Written evidence submitted by The Association of Coloproctology (WBR0033)
The Association of Coloproctology produced a document entitled ‘Legacy of COVID-19’ . In it we highlighted many aspects of workforce resilience that affect our specialty. Much is relevant to all surgical specialties and to the ‘call for evidence’ above. Below is a precis of these pertinent points.
The COVID-19 crisis has undoubtedly taken a toll on the care of patients with colorectal disease. Elective services, be that face to face contact, endoscopy or operating all but ceased during the pandemic . As we move into the recovery phase the return to normal care is likely to be slow with a huge backlog of patients and ongoing limitations to services.
The psychology of a crisis is well defined. The initial heroic phase is followed by a honeymoon phase, both characterised by clear shared goals and a sense of urgency that energises the workforce to be focused and productive. Importantly , a disillusionment phase follows where uncertainty about the future reduces any sense of purpose, and productivity falls. That is the phase we are in currently and it coincides with an increased pressure to catch up on the back log [3-5].
The culture of the workforce has in many respects changed beyond recognition. In some hospitals, the temporary freedom from bureaucratic norms led to tremendous advances in a short period of time. Examples included rapid procurement, implementation of modern IT hardware and even relocation of whole departments overnight. Remote working was possible and the ‘PA counting’ attitude was temporarily dropped. COVID-19 highlighted what good teamwork between management and clinical staff can achieve. Progress was built on respect, trust and overall professionalism. We need to avoid a return to a normal characterized by bureaucratic hurdles and glacial slowness; rather, mutual trust should continue so that both managers and clinicians can push things forwards. There is also need for honesty in speaking out where clinicians are unable to deliver existing standards of care (e.g. NICE) due to resource constraints without fear of persecution for failing to deliver pre-existing standards in a constrained environment over which they had no professional control.
The positive cultural changes between clinicians and management have not been universal. In some hospitals, inadequacies have been magnified by COVID-19 with an increase in bureaucracy and paralysis of services due to both clinical and non-clinical management incompetence. There have been instances of surgeons being bullied regarding PPE and perceived risk. The surgical leadership shown by the Royal Colleges working with the specialty societies including the ASGBI, ACPGBI and AUGIS has been impressive in providing a joint voice for clinicians to stand behind in this respect and future close collaboration should persist .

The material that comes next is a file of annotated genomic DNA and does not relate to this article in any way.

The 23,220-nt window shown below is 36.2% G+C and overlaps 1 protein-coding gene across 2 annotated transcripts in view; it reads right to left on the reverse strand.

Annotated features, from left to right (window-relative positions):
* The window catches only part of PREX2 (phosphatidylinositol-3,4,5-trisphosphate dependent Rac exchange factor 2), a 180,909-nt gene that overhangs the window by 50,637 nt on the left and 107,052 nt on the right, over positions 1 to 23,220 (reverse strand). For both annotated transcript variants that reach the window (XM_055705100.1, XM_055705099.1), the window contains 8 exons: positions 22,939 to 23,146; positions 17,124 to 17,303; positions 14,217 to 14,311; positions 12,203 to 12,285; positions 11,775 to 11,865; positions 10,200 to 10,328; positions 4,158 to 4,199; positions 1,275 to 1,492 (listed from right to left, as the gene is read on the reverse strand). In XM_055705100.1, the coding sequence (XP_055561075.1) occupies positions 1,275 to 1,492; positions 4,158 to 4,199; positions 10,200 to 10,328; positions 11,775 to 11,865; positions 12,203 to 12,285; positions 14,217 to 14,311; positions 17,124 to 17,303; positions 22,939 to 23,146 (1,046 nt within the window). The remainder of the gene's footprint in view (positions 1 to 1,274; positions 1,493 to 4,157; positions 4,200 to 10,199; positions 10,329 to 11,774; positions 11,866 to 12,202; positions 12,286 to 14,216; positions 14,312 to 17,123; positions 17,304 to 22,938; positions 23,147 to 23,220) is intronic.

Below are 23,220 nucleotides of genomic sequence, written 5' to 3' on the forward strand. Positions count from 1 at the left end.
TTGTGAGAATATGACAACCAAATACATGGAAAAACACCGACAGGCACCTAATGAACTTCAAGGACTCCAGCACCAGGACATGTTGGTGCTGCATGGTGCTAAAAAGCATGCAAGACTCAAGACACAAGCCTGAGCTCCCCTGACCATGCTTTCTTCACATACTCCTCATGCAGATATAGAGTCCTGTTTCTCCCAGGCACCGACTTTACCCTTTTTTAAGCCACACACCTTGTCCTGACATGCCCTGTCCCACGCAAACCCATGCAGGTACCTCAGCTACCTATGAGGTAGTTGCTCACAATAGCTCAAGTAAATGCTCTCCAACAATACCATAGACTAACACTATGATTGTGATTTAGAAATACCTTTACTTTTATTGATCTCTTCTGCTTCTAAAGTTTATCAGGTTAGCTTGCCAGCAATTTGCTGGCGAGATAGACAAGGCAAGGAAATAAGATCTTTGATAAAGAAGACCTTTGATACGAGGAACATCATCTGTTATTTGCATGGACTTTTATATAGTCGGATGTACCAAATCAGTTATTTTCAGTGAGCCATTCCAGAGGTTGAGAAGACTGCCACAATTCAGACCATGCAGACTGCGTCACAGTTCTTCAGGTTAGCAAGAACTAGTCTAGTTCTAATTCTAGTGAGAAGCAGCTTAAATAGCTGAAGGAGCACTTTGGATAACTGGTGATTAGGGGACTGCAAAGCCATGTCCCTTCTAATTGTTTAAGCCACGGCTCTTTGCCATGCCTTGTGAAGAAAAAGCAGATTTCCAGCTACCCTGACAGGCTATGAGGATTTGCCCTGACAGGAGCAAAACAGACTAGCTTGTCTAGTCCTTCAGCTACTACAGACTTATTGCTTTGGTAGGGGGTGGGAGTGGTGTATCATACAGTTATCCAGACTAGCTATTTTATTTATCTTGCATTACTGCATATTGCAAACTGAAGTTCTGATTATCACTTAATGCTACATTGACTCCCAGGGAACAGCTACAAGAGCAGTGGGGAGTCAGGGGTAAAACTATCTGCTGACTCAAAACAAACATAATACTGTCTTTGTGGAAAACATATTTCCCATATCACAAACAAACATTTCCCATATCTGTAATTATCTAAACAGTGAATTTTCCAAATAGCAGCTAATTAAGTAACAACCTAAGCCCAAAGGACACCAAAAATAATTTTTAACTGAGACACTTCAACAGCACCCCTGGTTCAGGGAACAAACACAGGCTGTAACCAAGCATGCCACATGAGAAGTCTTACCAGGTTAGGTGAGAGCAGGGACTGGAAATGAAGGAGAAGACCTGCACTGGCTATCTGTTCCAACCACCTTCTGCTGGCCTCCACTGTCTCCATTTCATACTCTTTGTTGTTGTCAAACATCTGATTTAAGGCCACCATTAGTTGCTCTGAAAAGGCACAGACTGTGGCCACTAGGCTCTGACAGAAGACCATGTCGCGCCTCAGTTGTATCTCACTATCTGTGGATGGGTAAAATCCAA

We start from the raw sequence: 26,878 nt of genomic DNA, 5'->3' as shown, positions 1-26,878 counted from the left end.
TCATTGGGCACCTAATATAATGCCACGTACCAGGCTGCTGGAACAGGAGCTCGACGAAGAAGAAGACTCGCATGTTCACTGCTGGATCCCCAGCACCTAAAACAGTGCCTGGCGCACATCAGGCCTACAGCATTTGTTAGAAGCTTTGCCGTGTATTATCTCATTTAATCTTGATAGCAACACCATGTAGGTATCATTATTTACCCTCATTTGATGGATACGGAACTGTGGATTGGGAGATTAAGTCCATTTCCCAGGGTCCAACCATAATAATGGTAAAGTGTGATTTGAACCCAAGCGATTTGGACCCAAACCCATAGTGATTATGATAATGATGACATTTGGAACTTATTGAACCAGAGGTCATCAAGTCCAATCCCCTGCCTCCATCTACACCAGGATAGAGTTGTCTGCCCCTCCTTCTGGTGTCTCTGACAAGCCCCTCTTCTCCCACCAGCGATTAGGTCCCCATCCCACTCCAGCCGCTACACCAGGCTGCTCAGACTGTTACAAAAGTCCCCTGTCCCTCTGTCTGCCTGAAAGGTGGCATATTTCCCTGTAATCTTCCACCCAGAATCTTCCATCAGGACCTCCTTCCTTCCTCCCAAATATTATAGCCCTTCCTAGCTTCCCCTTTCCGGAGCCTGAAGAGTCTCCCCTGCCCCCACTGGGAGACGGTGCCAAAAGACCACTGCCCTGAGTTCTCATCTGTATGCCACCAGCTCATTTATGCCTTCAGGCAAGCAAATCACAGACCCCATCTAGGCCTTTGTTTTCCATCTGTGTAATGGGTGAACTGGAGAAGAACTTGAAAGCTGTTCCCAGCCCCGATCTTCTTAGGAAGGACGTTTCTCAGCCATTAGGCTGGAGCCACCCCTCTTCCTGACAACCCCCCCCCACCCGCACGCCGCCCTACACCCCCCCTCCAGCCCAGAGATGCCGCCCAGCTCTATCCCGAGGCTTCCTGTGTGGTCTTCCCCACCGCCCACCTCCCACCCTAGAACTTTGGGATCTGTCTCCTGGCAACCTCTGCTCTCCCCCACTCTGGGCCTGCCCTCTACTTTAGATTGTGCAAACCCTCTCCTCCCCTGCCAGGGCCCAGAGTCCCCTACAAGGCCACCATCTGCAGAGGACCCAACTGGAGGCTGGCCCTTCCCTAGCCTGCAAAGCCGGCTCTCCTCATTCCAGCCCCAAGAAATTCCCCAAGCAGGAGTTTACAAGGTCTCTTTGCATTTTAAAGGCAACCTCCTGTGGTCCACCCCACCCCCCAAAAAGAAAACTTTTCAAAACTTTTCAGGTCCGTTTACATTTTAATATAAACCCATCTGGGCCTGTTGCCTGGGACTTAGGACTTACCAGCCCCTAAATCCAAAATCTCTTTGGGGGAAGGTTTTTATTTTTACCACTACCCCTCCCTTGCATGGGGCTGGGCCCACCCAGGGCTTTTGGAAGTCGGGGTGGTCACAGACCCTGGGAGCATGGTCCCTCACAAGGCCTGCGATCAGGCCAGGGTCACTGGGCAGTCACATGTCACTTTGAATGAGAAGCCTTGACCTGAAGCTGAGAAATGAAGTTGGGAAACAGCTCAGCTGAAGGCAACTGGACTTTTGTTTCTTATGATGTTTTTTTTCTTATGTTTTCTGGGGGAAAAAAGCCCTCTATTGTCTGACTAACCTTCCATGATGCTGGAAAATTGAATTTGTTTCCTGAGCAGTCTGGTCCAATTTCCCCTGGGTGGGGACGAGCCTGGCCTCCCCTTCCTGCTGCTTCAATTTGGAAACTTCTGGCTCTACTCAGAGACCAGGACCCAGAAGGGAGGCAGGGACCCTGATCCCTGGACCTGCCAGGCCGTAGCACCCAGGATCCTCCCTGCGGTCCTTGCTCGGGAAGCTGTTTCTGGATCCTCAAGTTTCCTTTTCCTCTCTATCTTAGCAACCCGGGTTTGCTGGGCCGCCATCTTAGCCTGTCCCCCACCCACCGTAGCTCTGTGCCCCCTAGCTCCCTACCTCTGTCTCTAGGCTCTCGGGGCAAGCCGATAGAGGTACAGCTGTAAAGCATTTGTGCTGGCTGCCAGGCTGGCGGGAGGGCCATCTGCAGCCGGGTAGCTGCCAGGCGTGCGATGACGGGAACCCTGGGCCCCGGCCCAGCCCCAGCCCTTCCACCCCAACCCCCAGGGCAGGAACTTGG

The COVID-19 crisis has highlighted the tangible benefits of working in a close surgical team particularly when providing continuity of care. Communication has been enhanced with more efficient handovers utilizing the resources available within each department. Engagement has happened with all tiers of doctors within the surgical department and has redefined referral pathways with other hospital specialties, moving away from Consultant to Consultant conversations and empowering all surgical team members to have different and flexible roles.
Although this structure has allowed for much needed moral support, the mental strain on surgeons should not be underestimated. Surgical leadership traits of organisation, emotional stability and a capacity to think fast, should naturally place surgeons in a position to respond positively to a pandemic . However, rapid and sustained overload as occurs in a pandemic, can lead to burnout, especially if patient outcomes are poor and there has been an experience of loss of control . Whilst surgeons rely on colleagues, family and friends for support during these times, professional bodies need to consider embedding wellness and mental health into their personnel strategies with immediate effect as the consequences from this pandemic may only just be beginning. This moral injury has still to fully play out and may cause another challenging ‘wave’ in healthcare.